Sen. Lydia Brasch of Bancroft and former Sen. Mark Christensen of Imperial filed a lawsuit Tuesday attempting to block Nebraska's proposed Medicaid expansion initiative from reaching the general election ballot.

The lawsuit was filed in Lancaster County District Court after Medicaid expansion supporters completed a petition drive that appears to have gathered sufficient signatures to win a slot on the November ballot.

Tuesday's court action raises a number of claims that the petitions have failed to meet all legal requirements.

Responding to the lawsuit, Medicaid expansion campaign manager Meg Mandy said "this is clearly a desperate attempt to block the people's ability to voice their opinion on this issue and ensure affordable health care for 90,000 Nebraskans."

Brasch and Christensen are "two politicians who have failed to bring back $1 billion of Nebraska taxpayers' money and who have failed to find solutions for working Nebraskans to access health care," she said.

Mandy, campaign manager for Insure the Good Life, the organization that conducted the successful petition drive, said supporters are confident the initiative will appear on the ballot in November. 

Brasch, who is Nebraska's Republican national committeewoman, is listed as a plaintiff who is "opposed to the Medicaid expansion petition because of the negative impact it will have on property taxes in Nebraska."

Christensen is described as "concerned that if the Medicaid expansion petition proceeds, his son's existing benefits will be reduced or altered."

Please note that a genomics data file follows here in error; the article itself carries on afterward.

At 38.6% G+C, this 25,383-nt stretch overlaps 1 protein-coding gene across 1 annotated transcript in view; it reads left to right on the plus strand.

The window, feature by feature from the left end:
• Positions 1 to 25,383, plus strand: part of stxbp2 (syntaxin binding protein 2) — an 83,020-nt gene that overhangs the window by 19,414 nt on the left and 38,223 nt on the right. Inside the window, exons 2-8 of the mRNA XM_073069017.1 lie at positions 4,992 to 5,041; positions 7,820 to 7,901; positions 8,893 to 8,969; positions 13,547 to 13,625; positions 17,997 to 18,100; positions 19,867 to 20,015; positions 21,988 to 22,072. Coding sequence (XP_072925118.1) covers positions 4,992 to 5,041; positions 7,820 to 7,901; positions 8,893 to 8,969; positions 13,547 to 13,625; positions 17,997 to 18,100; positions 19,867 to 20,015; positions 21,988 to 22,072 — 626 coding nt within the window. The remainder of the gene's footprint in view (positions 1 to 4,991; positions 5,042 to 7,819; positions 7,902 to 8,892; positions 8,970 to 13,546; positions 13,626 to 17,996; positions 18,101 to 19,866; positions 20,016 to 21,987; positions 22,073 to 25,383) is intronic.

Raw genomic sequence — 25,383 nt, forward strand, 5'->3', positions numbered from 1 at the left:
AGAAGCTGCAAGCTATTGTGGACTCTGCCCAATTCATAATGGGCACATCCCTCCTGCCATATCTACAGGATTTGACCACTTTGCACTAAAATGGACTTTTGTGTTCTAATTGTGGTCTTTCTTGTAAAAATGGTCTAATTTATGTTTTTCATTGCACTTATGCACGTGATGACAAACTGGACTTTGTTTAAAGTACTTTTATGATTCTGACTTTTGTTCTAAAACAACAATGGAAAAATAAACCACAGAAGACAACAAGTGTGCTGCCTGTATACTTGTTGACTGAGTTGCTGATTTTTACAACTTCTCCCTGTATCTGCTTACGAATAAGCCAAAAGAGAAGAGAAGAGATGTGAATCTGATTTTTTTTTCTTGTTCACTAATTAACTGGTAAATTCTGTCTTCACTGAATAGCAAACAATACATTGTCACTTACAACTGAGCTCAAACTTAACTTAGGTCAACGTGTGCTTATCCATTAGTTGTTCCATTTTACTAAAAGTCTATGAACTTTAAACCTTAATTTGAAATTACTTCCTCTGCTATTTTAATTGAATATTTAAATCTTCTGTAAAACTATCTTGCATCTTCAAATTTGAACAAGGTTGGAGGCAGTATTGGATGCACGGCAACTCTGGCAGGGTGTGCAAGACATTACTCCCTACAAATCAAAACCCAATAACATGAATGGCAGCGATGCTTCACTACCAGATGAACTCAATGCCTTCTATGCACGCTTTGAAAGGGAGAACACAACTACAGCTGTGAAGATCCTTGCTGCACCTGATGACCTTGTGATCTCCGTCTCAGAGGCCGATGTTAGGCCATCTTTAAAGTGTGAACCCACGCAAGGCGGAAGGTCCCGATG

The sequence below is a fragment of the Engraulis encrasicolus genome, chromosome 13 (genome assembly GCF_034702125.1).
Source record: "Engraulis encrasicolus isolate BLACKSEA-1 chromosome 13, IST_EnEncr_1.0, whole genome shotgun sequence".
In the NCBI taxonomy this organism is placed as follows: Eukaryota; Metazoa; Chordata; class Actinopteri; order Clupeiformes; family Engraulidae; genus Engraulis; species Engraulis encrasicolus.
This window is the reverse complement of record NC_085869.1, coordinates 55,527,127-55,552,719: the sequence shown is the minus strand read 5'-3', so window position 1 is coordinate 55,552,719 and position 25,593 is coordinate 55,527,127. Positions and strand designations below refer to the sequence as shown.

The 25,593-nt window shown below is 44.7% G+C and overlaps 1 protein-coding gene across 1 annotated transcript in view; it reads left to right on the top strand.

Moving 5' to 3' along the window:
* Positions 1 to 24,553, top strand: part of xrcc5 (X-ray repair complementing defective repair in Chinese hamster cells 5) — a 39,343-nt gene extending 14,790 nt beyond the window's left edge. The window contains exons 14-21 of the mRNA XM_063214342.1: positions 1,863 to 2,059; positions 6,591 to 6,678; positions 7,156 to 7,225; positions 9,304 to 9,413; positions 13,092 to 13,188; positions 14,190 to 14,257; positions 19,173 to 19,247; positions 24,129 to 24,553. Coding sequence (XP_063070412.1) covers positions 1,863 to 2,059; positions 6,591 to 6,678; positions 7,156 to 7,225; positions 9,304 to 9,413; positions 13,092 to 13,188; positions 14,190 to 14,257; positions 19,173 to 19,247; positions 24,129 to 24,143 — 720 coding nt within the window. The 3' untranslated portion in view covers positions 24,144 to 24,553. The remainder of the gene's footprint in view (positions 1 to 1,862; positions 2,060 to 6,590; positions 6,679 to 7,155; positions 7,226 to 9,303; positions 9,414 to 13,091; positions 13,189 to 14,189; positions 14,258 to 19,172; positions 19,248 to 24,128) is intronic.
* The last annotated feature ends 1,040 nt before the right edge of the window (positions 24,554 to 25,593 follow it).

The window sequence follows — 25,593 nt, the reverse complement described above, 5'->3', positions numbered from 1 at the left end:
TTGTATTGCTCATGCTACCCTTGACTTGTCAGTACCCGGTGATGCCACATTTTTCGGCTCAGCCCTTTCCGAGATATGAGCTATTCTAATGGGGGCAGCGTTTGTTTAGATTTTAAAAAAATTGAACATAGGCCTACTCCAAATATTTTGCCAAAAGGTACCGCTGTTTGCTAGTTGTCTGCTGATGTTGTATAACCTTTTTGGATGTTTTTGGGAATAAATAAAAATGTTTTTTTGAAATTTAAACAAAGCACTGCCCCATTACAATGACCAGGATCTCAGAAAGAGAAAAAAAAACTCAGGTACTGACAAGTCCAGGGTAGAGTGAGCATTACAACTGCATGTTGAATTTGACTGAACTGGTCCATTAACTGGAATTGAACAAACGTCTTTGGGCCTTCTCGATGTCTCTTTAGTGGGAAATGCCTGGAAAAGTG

More than 133,000 Nebraskans have signed petitions to place the proposal on the November ballot. That figure appears to provide adequate cushion for the 84,268 valid signatures that would be required after a review by county election officials and a decision by Secretary of State John Gale.

The initiative proposal would extend Medicaid coverage to a pool of uninsured Nebraskans who are generally described as the working poor.

The lawsuit suggests a number of procedural, statutory and constitutional flaws that would render the initiative petition "invalid and legally insufficient," including a claim that language in the initiative seeks to "exercise legislative power specifically reserved to the executive branch."

The proposal would bring an estimated $1 billion in federal funding flowing into the state while requiring a state match that officials in the administration of Gov. Pete Ricketts have said would eventually accumulate to some $800 million over a 10-year period.

The Nebraskans who would be impacted do not qualify for Medicaid now, but cannot afford to purchase health care coverage on their own.

Supporters have argued that the infusion of federal funding would spur economic development and help secure the future of rural hospitals in Nebraska while treating health conditions before they spiral into serious health challenges that may result in far more expensive and uncompensated care. 

The Legislature has rejected a variety of Medicaid expansion proposals during each of the past seven years. Across the country, 33 states have approved Medicaid expansion.

The vast majority of current Medicaid recipients are children and the elderly.

Reach the writer at 402-473-7248 or dwalton@journalstar.com.

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